Thursday, Jun 27 2019 2:08PM

Understanding Fibonacci Numbers and Their Value as a Research Tool:

The Fibonacci studies are popular trading tools. Understanding how they are used and to what extent they can be trusted is important to any trader who wants to benefit from the ancient mathematician's scientific legacy. While it's no secret that some traders unquestionably rely on Fibonacci tools to make major trading decisions, others see the Fibonacci studies as exotic scientific baubles, toyed with by so many traders that they may even influence the market. In this article, we'll examine how the Fibonacci studies may influence the market situation by winning the hearts and minds of traders.

The Famous Italian

It was during his travels with his father that the Italian Leonardo Pisano Fibonacci picked up the ancient Indian system of nine symbols and some other mathematical skills that would lead to the development of Fibonacci numbers and lines.

One of the Italian's works, "Libre Abaci" (1202), contained some practical tasks that were related to merchant trade, price calculations, and other problems that needed to be solved as a matter of their everyday activities.

An attempt to solve a sum about the propagation ability of rabbits gave birth to the system of numbers that Fibonacci is known for today. A sequence in which each number is the sum of the two numbers that precede it seems to be nature's underlying principle behind life's many events and phenomena.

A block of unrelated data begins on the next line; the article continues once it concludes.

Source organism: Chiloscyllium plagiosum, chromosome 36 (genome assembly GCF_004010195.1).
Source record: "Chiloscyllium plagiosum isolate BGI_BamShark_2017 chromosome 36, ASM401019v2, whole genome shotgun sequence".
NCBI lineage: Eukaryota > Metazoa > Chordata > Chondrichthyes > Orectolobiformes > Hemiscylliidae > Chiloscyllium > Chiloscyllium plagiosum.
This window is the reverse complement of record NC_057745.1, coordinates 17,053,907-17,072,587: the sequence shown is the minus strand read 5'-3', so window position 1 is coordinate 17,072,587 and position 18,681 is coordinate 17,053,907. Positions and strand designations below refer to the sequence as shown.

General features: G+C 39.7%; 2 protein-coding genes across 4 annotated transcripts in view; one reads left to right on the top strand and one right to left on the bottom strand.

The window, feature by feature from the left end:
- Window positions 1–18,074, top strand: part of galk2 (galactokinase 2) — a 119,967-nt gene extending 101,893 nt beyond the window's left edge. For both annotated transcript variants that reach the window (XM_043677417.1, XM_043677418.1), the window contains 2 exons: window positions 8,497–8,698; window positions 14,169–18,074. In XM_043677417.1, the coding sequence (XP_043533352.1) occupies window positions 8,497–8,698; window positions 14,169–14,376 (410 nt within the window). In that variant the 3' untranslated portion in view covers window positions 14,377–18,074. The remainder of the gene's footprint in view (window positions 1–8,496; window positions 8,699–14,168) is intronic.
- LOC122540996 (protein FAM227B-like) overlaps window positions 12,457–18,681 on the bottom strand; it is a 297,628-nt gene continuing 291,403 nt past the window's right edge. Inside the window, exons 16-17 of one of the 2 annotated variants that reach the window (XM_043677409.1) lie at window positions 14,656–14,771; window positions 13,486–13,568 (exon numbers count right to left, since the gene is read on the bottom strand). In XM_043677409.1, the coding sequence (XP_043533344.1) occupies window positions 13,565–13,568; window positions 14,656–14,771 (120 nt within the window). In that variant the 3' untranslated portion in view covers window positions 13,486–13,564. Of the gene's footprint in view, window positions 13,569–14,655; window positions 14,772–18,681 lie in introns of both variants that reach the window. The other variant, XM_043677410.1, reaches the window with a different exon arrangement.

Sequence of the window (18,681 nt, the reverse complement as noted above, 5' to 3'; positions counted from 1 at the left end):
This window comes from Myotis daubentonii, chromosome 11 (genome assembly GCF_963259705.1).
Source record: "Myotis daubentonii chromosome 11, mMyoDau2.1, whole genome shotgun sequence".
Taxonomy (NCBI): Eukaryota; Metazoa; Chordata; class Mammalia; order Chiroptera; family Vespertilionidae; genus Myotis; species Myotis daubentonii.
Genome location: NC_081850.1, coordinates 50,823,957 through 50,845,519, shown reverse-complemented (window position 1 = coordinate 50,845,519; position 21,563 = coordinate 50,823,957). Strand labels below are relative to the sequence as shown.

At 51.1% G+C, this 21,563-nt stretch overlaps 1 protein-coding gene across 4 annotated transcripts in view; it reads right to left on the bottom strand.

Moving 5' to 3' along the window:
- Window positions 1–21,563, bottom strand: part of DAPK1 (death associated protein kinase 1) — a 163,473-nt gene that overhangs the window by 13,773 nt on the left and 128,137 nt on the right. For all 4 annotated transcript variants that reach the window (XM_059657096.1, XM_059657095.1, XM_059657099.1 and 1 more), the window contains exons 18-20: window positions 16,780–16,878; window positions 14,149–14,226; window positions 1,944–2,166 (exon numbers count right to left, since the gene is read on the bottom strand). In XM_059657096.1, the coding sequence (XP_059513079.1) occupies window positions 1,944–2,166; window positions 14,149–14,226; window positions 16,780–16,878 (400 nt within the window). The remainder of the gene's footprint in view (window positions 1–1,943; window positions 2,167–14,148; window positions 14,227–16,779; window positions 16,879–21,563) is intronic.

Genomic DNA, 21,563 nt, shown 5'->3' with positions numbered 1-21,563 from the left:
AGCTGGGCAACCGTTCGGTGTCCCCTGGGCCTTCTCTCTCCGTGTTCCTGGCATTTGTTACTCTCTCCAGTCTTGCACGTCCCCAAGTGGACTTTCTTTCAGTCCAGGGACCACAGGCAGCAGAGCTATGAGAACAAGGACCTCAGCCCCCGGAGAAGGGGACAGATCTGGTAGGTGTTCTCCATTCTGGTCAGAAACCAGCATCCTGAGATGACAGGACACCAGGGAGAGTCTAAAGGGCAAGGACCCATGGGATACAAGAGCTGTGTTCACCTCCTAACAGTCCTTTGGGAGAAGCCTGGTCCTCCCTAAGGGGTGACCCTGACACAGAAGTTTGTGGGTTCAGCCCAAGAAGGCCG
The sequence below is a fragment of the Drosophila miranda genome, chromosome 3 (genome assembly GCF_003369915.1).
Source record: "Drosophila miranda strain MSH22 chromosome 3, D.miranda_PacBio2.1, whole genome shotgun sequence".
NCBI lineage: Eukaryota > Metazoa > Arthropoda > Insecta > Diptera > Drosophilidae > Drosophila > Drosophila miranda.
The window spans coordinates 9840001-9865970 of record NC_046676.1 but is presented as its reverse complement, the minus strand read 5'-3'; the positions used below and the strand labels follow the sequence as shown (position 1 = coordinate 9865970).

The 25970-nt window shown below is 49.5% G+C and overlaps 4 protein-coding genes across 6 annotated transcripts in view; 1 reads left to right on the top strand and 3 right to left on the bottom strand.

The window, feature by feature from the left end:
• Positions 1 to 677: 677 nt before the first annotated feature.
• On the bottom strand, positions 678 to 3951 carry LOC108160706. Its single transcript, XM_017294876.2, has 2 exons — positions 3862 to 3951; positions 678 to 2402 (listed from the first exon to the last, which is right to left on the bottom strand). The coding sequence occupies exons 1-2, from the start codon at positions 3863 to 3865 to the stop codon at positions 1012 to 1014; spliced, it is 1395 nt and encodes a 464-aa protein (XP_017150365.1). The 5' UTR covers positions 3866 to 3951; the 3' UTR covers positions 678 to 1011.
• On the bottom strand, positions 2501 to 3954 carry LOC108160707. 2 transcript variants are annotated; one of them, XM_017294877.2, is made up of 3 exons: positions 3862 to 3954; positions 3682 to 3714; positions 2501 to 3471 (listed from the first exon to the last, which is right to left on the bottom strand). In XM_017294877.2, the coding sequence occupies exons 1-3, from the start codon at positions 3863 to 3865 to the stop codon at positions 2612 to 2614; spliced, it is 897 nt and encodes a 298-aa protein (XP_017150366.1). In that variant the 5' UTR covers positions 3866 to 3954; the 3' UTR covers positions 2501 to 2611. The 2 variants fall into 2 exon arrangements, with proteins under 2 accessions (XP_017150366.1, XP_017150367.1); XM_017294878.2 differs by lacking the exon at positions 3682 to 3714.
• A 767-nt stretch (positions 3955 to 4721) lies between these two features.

Leonardo Fibonacci also applied his life-inspired theory in conjunction with geometrical constructions. It is this marriage of concepts that continue to be used by traders to help them cash in on their investments. (For more insight, see Fibonacci And The Golden Ratio and High-Tech Fibonacci.)

The Enigmatic Legacy

Let us first look more closely at what the Fibonacci numbers are. The Fibonacci sequence is as follows:

1, 1, 2, 3, 5, 8, 13, 21, 34, 55, 89, 144, …

This sequence moves toward a certain constant, irrational ratio. In other words, it represents a number with an endless, unpredictable sequence of decimal numbers, which cannot be expressed precisely. For the sake of brevity, let's quote it as 1.618. At present, the sequence is often referred to as the golden section or golden average. In algebra, it is commonly indicated by the Greek letter Phi (Phi = 1.618).

The asymptotic behavior of the sequence and the fading fluctuations of its ratio around the irrational Phi number can be better understood if the relations between several first members of the sequence are shown. The following example illustrates the relationship of the second member toward the first one, the relationship of the third member toward the second one, and so on:

1:1 = 1.0000, which is less than phi for 0.6180

2:1 = 2.0000, which is more than phi for 0.3820

3:2 = 1.5000, which is less than phi for 0.1180

5:3 = 1.6667, which is more than phi for 0.0486

8:5 = 1.6000, which is less than phi 0.0180